Dudhi ne chana dal shak (bottle guord/calabash and split chana dal)

Calabash, cala bash what a great word almost Batman like word. I also like the word Dudhi especially since that Friends episode with Chandler and dooody. Dudhi  is a lovely delicate and versatile vegetable. It can be used to make shak, in a special Gujarati flat bread called thepla (look out for a recipe in future) or into another gujarati dish called Muthia which are a form of steamed dumpling.  Today’s offering is a mix of dudhi with lentils called Chana Dal, a split bengal gram lentil that gives a creamy taste to the meal. The dal needs careful washing and soaking for a few hours so if you pressed for time, you can leave it out and just have the vegetable. This is a slow cook shak with a stew like consistency – all the liquid needed comes from the veg. Slow cooking vastly improves the flavour. If you aren’t adding the dal, then the dudhi cooks quite quickly.

I have only ever used the long light green version of dudhi but they also come in a round ball shape. Honestly, I’m not aware if there is any taste difference. It’s available in large supermarkets but if you can, try to buy it from a Asian store as I think they tend to be fresher and have a nicer taste. When selecting look for one which is smooth skinned and firm, but not too hard skinned (e.g. like a marrow) and without many blemishes. I usually squeeze the tip near the stalk to make sure it doesn’t give as that’s a sign of an old vegetable. Further down, I’ll show you how to prepare it for this recipe.


  • 3 tbs ground nut oil (tel)
  • 1tsp cumin seeds (jeera)
  • 1 dried red chili (lal marcha)
  • 2 bay leaves (tamal patra)
  • 3 cloves garlic minced (lasun)
  • 1 fresh green chili chopped finely
  • 6 cloves (laving)
  • 1 tsp salt (nimak)
  • 1 1/2 tsp chili powder (marcha)
  • 1/2 tsp turmeric (hurder)
  • 1 1/2 tsp cumin coriandere powder (dhana jeeru)
  • 1 long dudhi chopped into 2 inch pieces (see below)
  • 5 tbs drained chana dal
  • 7-8 curry leaves (limbra)
  • 2 mangosteen (kokum). These give a sourness to the dal which is different from lemon juice. Almost a hint of tamarind. If you don’t have any, don’t worry as lemon juice does fine.
  • 2 vine tomatoes diced finely
  • Lemon juice to taste
  • Coriander to garnish

Prepare dal:

  • Measure out the dal into a bowl. Check there are no stones in there. Then wash in about 4 changes of cold water. Now they need to be soaked for 2- 3 hours in about a pint of water. Cover with a plate and set aside
  • After a few hours, discard the soaking water, thoroughly rinse the dal and set aside ready to cook.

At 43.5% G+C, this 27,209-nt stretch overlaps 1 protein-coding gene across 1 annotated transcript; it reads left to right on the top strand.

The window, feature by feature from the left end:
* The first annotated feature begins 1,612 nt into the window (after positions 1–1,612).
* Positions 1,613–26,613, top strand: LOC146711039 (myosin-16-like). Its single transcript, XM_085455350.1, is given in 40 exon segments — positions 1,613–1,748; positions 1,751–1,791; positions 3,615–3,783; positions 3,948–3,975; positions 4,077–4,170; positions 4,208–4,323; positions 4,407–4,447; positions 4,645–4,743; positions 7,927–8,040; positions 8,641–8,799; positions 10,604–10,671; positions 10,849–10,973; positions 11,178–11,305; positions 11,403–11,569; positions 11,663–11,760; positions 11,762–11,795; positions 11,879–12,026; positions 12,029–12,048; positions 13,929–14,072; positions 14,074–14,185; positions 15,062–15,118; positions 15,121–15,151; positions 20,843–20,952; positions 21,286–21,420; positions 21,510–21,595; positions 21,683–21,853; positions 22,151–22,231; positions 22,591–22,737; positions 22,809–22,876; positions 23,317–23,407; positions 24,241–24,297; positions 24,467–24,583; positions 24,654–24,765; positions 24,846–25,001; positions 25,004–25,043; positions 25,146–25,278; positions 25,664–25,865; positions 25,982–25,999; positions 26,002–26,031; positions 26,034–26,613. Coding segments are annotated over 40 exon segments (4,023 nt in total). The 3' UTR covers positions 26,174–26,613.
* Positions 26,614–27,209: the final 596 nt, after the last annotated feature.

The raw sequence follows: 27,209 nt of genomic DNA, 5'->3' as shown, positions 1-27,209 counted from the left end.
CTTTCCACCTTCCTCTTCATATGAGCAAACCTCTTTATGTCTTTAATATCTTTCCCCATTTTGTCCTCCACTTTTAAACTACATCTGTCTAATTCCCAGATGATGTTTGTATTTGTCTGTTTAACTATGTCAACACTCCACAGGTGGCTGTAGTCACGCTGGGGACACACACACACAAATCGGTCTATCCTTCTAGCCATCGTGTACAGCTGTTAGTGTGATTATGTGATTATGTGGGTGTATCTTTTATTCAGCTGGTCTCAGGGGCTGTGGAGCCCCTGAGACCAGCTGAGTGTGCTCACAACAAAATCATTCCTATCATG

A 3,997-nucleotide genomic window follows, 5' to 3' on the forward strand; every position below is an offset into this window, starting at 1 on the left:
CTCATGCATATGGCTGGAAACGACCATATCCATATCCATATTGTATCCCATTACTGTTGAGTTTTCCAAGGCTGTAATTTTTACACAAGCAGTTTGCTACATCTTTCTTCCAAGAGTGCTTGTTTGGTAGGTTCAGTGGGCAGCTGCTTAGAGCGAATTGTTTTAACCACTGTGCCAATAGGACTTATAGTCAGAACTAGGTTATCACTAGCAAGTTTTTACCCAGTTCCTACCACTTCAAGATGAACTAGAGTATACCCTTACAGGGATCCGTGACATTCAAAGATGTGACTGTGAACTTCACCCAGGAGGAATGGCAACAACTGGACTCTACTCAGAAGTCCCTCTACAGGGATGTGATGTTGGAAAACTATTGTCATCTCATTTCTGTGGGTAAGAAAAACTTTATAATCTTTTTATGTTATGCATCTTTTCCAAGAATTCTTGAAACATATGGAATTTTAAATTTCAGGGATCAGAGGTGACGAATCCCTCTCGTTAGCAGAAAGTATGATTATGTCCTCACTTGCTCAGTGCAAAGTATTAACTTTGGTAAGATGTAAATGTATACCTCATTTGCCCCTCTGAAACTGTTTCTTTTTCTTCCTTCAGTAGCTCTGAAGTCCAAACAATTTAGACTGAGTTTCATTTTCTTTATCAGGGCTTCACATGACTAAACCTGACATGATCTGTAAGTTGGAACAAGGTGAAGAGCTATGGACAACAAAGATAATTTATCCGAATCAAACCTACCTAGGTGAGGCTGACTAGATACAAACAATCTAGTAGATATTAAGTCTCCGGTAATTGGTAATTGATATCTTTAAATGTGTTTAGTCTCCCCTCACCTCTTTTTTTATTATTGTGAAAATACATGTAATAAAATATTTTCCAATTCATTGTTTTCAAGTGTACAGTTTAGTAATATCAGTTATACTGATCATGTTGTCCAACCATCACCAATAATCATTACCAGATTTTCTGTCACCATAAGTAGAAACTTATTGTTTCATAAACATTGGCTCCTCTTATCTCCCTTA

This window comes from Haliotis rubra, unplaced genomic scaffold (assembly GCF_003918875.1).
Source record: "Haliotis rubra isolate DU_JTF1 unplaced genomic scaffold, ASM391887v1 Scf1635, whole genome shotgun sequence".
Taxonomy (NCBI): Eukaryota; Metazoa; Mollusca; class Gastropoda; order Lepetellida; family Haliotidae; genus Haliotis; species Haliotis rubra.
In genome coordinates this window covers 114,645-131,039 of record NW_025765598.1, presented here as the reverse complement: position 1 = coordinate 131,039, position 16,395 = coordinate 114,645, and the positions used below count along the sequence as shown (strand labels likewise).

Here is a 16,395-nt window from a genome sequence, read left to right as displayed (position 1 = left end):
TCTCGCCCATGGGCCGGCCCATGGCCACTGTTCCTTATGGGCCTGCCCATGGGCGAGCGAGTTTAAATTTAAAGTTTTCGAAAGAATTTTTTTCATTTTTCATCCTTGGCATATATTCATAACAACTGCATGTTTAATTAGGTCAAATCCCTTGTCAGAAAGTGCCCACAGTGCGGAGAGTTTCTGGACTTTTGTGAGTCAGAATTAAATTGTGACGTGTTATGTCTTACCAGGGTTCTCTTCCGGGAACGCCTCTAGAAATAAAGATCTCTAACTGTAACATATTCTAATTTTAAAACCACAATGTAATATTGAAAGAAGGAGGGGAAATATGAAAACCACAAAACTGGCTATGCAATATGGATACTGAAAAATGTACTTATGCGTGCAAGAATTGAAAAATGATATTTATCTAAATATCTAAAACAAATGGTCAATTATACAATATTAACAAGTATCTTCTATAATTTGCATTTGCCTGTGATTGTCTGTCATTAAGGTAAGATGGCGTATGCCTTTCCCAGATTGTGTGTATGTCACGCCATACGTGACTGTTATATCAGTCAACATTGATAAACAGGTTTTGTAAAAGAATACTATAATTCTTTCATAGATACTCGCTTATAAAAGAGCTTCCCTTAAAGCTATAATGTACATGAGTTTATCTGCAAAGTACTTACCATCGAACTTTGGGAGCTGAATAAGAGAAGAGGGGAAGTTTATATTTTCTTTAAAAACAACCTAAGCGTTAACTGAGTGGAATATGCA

Prepare dudhi:

  • Wash the dudhi then chop off the stalk and the other end. You may see an amber liquid oozing out – don’t worry it’s normal!
  • Peel a thin layer of the skin from the dudhi. I use a potato peeler for ease
  • Cut along length and then chop into small 2 inch pieces


  • Heat the oil over a medium heat in a large heavy based saucepan (a pressure cooker is ideal)
  • Add cumin seeds, red chilli and bayleaves.
  • Once the seeds start to sizzle, add the garlic, chilies and cloves.  Stir and cook until the garlic begins to brown
  • Add the spices and cook for about 15 seconds to cook the spices. Keep stirring to prevent sticking.
  • Add the dudhi, dal, mangosteen and curry leaves and mix to ensure that it is all coated well.
  • Turn heat down and cover the pan. If you are using a pressure cooker, don’t add the weight.
  • Cook until the dudhi and the dal softens. This can take up to half an hour. This slow cooking allows some of the gram from the dal to soak into the juices from the dudhi creating a slightly creamy texture. Don’t add any water as the dudhi has more than enough to cook the dal. Every now and again, give it a stir to make sure it doesn’t stick.
  • Once the dudhi is softened, add the tomatoes and lemon juice (if you feel it is not sour enough) and cook for a further 5 minutes
  • Garnish with coriander and serve with rice, rotlis or parathas.

4 thoughts on “Dudhi ne chana dal shak (bottle guord/calabash and split chana dal)

  1. This is a lovely cler well writen recipeand sounds delicious, with lots of unusual (to me ) ingredience, I do love Dal when i go to an Indian resturant so I may get brave and give it a go! The Dudhi looks like courgette soes it taste similar?


    • Thanks Susan.
      Not really like courgette which is much more watery and doesn’t have much flavour IMHO (though lovely as a substitute for carrots in the carrot and sesame seed curry). I find it hard to describe flavours of indian veg as I’ve grown up with them but asking hubby he said “savoury apple” – he’s a rather odd bod at times. I’d say it’s not a strong flavour but it’s distinctive which is why it goes with the chana dal so well. It has hints of onion too. Not being much help am I!!

      • Yes very helpful, I am a bit house bound at the moment due to a small op on my mouth but as soon as I can get out I will collet all the ingredience together and give it a go


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